Life in Ireland’s Emergency Accommodation


By Jason Michael


At the turn of the last century the poor of Dublin were crammed into single room tenement dwellings. Nothing much has changed. Now the poorest people in Dublin are being crammed into one room hotel suits because… well, just because.

Everyone knows the solution to Ireland’s homeless crisis. We might as well stop beating about the bush on that one. The government knows the answer and we know the answer, and the government knows that we know that they know the answer. The answer is quite simple and affordable; as the homeless crisis is fed by the housing crisis we have to solve the housing crisis by building affordable and council owned homes. What stops this from happening is the particularly disturbing reality that the Irish government is dominated by landlords and others who are invested in the housing property market who stand to lose financially if and when the housing crisis is ended. Instead of actually addressing the problem the policymakers use public money to put homeless families in “emergency accommodation” and let others rot on the streets.


As the name implies, emergency accommodation was never intended to provide people with a home. It is envisioned more as a temporary stopgap measure much like Direct Provision was intended for the asylum seekers the last Fianna Fáil regime hoped to hide from public view. Yet, like Direct Provision, the now more than 6,000 people in Ireland’s emergency accommodation are trapped in a semi-permanent – one room per family – provisional measure. It’s not free, of course. These families are being billeted in hotels and bed and breakfasts all around the country – but certainly not in conditions that can, by any stretch of the imagination, be described as luxurious. In 2015 the government spent €25m on this temporary-cum-permanent solution, handing over huge sums of our money to private hotel owners who profit by providing the bear minimum to the families living in their rooms.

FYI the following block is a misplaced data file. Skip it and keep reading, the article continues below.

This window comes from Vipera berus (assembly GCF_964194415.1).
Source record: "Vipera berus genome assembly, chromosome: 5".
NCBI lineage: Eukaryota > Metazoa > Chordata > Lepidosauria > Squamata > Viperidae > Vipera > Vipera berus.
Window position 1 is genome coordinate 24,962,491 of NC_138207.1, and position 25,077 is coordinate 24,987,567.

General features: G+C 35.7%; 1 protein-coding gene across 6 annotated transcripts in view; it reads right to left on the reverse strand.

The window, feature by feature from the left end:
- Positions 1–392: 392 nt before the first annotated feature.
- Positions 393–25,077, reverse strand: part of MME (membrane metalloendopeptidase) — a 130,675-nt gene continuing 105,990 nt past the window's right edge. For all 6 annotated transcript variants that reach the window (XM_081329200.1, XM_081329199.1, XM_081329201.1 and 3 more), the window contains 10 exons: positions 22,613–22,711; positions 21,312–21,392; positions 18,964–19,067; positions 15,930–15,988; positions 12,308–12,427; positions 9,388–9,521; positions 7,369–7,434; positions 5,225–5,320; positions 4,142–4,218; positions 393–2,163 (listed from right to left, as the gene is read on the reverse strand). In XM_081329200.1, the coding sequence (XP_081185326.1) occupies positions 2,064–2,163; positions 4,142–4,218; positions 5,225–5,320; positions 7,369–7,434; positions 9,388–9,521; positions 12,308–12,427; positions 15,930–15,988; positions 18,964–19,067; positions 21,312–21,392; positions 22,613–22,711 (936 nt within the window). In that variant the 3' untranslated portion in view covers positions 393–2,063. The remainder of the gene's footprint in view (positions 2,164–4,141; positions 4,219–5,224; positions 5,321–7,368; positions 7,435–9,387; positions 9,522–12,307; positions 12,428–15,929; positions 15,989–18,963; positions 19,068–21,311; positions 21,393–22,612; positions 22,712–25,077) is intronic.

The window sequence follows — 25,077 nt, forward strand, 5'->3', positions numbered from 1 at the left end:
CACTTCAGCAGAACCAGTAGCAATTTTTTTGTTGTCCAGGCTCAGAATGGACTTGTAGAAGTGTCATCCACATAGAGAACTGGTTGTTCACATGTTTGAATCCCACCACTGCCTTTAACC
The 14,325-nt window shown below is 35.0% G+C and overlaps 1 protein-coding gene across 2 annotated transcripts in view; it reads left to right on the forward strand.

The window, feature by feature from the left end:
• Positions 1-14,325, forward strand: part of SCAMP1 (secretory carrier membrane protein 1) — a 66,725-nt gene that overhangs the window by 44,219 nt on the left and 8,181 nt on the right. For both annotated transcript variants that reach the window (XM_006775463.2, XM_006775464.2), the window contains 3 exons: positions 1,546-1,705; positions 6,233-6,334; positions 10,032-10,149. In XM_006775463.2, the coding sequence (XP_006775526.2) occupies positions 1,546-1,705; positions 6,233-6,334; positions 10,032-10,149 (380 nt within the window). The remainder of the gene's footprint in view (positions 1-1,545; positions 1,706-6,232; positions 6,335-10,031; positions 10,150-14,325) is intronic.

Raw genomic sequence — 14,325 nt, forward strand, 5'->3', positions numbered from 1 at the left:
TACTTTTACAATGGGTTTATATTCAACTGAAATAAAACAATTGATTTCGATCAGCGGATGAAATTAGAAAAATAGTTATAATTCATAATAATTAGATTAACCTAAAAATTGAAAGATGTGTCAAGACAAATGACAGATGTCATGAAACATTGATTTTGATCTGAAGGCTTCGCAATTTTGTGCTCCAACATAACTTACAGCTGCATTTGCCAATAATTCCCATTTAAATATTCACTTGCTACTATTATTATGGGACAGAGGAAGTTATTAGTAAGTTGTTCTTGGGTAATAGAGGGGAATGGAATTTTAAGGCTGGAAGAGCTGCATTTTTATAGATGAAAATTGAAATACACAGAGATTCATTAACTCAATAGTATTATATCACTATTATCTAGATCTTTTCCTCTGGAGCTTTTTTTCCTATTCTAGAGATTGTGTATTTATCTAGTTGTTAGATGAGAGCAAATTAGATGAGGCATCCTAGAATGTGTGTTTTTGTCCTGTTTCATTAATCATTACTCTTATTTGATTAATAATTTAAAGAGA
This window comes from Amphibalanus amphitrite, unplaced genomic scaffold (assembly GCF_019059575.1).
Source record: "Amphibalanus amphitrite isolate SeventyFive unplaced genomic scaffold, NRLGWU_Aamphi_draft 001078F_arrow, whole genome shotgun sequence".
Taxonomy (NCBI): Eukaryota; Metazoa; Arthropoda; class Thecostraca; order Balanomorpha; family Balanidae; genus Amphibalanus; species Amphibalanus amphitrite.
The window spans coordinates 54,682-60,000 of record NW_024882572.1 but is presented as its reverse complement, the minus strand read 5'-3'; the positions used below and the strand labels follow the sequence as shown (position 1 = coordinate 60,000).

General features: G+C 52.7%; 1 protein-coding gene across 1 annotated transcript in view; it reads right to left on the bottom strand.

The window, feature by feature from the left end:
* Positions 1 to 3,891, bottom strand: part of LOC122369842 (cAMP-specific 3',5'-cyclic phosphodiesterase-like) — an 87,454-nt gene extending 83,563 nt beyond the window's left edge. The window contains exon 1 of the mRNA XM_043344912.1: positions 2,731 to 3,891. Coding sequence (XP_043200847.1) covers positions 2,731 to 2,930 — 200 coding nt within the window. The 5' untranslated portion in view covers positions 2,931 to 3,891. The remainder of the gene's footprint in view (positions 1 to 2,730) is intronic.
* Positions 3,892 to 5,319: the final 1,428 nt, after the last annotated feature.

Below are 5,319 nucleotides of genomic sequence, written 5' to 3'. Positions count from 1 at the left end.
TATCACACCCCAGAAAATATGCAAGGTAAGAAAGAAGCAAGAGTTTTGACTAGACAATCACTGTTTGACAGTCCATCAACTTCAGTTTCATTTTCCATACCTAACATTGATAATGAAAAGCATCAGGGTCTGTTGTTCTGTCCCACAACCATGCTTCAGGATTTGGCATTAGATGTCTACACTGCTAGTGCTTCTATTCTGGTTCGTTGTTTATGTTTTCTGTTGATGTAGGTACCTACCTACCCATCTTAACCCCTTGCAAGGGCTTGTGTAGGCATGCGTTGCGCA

Most of us have stayed in a hotel before, and we know what we can expect from a reasonably decent hotel – one that we might consider visiting again. Clean sheets, a television perhaps, a nice lobby and a bar. Maybe even a pleasant restaurant. What we don’t expect is the complete absence of these basic requirements. We definitely don’t expect to be shouted at or face being kicked out because our children were running along the corridor or playing in the elevators. The paying customer can expect a little better than this from the management. Not so for the residents living in emergency accommodation contracts in these hotels, regardless of the fact that they too are paying customers – the State is paying for them. What they get from the hotel experience is a frosty reception and institutional treatment not unlike a minimum security prison or a reform school.


HAVE YOU EVER BEEN SPOKEN TO IN BOLD CAPS? It’s infuriating. It’s patronising and controlling, and this is exactly how it is used against people living in emergency accommodation. Notices are pinned on doors and hallways – hidden from the regular clientele – reminding these most unwelcome guests in bold capitalised letters that they are not to use the front door. Their presence is to be hidden from decent guests. They are also threatened with eviction if their children are caught playing in the corridors. It goes without saying that these families have no recourse to complaint. There is no shortage of others in need of their room, and they are where they are at the discretion of the management. Beggars can’t be choosers, right?

One hotel room for an entire family! What makes them obvious from the outside is the conspicuous placement of ornaments on their window ledges and families coming and going from side and back entrances with shopping and school bags. No one goes shopping in the supermarket when they are staying in a hotel. These people have to. This is their home – for the foreseeable future. What they are forced to call home is a single room, taken up for the most part with beds, in which there can be nothing approximating privacy. Children have nowhere to play or do homework and the adults can forget about the intimacy that is needed to keep them together. Not everyone has sex in hotel rooms it would appear. Nothing of this will change until we build more houses, but we all know that that isn’t going to happen any time soon. It’s easy money for the hotel industry.

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Mother and her children forced to live in hotel room as emergency accommodation


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